Product Manager's Diary (part 8)

Mar 10, 2021

This column will throw us back to the 80s when film SLR cameras got equipped with an AF system. In this chapter, we reveal memories, thoughts, and feelings of one of Tokina's senior product manager who was involved in managing and production of the legendary Tokina AT-X lenses.

PART 8: Tokina AT-X 340 AF, AT-X 340 AF II

Released in 1993

Tokina released a manual zoom lens called "AT-X 100" (100-300mm f/4) in 1985. This type of lens was requested by newscast photographers. Besides the 80-200mm f/2.8 zoom lens, we created the above high-performance telephoto zoom lens with a maximal focal length of 300mm, incorporating an aperture of f/4. In the AF era, circa 1993, Tokina released the Auto-focus version - the AT-X 340 AF (100-300mm f/4). The latter had the same specifications as the former, however, the optical design was adjusted for the AF system and featured a 'Front Inner Focus' (Tokina's exclusive technology), which was quite rare at the time.

The lens had not changed its length when one wanted to change the focal length, and I do remember that among those users who purchased this high-performance telephoto there were many professional photographers. I assume that the only thing that was challenging the users would have been whether to purchase the faster lens - the 80-200mm f/2.8 - or the newer 100-300mm f/4. Despite both being telephoto lenses, they had different capabilities: Should one choose a faster aperture on one hand or a longer focal length on the other hand?

An additional issue to consider was the price tag difference. Both lenses were, more-or-less, having the same weight of 1.5kg. However, the 100-300mm f/4 was quite expensive compared to the 70-200mm. Indeed, that was hard to choose which one would be better for them to use. In my mind, I was muttering to myself, "you know, our lens performance on the telephoto side was excellent" (lol). At that time, there was no other telephoto zoom lens from Tokina with better performance.

AT-X 340 AF

So, in 1997, we released the AT-X 340 AF II, which had the same optical design. The newer lens was manufactured to look in similar lines to the entire AT-X series of that era: crep coating and a gold ring at the front of the lens to give them a luxurious appearance. The AT-X 340 AF II had 9 aperture blades.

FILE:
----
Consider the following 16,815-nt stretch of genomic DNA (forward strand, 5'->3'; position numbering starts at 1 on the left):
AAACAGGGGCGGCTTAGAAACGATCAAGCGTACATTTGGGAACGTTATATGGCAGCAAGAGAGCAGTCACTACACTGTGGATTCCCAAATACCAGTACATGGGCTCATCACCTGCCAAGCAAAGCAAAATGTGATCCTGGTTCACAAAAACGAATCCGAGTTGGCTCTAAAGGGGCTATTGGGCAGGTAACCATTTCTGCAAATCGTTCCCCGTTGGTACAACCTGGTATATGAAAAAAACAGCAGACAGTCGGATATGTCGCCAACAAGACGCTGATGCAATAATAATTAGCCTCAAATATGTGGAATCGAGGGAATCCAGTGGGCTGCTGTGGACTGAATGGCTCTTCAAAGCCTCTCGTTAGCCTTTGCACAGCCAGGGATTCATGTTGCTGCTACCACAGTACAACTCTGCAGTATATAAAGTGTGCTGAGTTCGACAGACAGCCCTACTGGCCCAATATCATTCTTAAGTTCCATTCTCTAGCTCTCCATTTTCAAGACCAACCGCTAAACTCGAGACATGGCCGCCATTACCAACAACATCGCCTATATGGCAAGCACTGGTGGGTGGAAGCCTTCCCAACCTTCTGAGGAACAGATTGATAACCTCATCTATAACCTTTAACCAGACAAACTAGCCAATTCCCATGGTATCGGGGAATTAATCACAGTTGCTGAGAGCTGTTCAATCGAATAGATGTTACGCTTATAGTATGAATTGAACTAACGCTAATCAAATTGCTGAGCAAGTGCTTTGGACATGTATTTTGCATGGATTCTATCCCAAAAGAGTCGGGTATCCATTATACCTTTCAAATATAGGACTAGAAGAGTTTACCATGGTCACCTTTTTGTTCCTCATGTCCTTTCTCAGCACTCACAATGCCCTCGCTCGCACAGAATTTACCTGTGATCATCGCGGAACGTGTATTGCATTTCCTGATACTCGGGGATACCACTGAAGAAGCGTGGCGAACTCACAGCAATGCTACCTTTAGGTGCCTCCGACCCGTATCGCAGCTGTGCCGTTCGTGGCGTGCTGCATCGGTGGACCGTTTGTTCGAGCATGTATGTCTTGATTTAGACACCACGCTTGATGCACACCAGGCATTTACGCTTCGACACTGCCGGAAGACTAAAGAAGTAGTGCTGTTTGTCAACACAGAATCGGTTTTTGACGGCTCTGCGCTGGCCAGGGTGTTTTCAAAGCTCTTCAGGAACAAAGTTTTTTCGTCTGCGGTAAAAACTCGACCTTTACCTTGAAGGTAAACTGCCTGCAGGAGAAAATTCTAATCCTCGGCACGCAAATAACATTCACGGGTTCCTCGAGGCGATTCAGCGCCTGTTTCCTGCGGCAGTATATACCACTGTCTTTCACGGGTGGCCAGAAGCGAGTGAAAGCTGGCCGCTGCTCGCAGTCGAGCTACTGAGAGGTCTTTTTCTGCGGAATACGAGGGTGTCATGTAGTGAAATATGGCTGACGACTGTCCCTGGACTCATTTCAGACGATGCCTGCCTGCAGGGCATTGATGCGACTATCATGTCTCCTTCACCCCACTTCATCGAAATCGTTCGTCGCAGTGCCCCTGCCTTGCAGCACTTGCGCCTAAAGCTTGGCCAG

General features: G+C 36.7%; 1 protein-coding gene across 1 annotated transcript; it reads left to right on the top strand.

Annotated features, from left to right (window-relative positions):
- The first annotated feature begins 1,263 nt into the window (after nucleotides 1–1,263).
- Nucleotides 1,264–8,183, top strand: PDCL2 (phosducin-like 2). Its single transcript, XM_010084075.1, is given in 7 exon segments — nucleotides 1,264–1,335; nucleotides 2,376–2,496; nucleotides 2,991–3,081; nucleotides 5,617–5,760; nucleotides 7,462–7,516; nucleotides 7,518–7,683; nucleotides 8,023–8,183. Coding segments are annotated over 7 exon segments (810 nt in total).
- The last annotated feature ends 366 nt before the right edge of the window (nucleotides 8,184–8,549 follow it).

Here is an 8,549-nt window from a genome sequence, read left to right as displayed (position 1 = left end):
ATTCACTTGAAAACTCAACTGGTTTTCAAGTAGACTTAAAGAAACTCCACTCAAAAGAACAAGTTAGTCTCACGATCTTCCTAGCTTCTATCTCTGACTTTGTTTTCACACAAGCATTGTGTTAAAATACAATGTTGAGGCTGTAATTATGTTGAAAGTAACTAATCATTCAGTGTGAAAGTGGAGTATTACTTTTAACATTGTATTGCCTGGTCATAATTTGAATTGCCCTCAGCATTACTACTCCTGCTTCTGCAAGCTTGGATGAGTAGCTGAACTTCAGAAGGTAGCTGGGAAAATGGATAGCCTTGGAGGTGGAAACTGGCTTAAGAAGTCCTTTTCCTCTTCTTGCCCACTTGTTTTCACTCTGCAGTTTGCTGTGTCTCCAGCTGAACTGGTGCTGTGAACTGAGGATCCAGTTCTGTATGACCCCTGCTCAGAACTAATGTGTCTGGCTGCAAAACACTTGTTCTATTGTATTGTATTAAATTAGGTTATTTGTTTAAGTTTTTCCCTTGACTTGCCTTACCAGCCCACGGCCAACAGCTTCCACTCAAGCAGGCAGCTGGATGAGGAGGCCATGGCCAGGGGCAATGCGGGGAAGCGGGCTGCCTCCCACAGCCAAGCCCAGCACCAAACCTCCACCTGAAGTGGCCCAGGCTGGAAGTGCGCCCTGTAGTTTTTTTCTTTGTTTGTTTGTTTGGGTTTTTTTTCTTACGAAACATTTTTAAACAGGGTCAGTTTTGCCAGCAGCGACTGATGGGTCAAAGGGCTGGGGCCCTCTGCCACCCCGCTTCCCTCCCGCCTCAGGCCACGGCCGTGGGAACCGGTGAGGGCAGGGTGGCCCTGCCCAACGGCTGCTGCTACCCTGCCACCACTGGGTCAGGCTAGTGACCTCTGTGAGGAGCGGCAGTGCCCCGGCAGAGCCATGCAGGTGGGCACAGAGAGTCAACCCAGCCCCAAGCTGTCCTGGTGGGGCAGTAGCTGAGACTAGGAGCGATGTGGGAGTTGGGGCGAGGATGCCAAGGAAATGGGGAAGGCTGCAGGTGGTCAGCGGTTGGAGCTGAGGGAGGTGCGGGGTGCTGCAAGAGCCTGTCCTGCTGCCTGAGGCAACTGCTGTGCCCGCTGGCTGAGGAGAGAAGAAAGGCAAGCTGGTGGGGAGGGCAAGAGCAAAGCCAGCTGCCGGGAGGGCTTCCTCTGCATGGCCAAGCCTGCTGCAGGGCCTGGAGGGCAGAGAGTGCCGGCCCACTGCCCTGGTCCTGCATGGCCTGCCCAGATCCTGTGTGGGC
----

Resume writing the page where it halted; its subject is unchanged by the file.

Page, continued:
Why did we not escalate the AT-X 340 AF II as a PRO version? Well, my meticulous (lol) nature made me choose to go with the II version. Indeed, the wonderful optical performance, fixed f-number, and the other specs were altogether perfectly matching for the PRO series. Turning the product into a PRO meant that it would have involved an increased cost due to the installation of the 'One-Touch Focus Clutch' mechanism. Also, because the lens was, overall, quite long that even if the focus ring rotates at AF mode, it would not impair shooting operability.

AT-X 340 AF IIAT-X 340 AF II

Despite the wonderful optical capabilities, it didn't sell that well. We, at Tokina, acknowledged it. Personally, I did not feel sad. Back then, at that distant era, Tokina had allocated resources to release products based on personal likings. I'll admit it now, that there were quite a few models that I tricked the company into developing because I wanted to use them. Oh yes, after a while, Sigma released a lens with the same specifications. I'm honored that Sigma has imitated Tokina. But I suppose it didn't sell well as well.

Personally, I liked the 100-300mm f/4. It's heavy indeed. However, when mounted on the body, it's incredibly stable and has very little shaking. Also, the AF speed was fast for the era, even without the ultrasonic motor. In terms of optical performance, it was a real good telephoto zoom lens. I think that even in the digital era, I'm sure the image quality was acceptable for bodies with 1.6-megapixel class image sensors.

PART 7: Tokina AT-X 17 AF (17mm f/3.5)

PART 9: Tokina AF 235 (20-35mm f/3.5-4.5)

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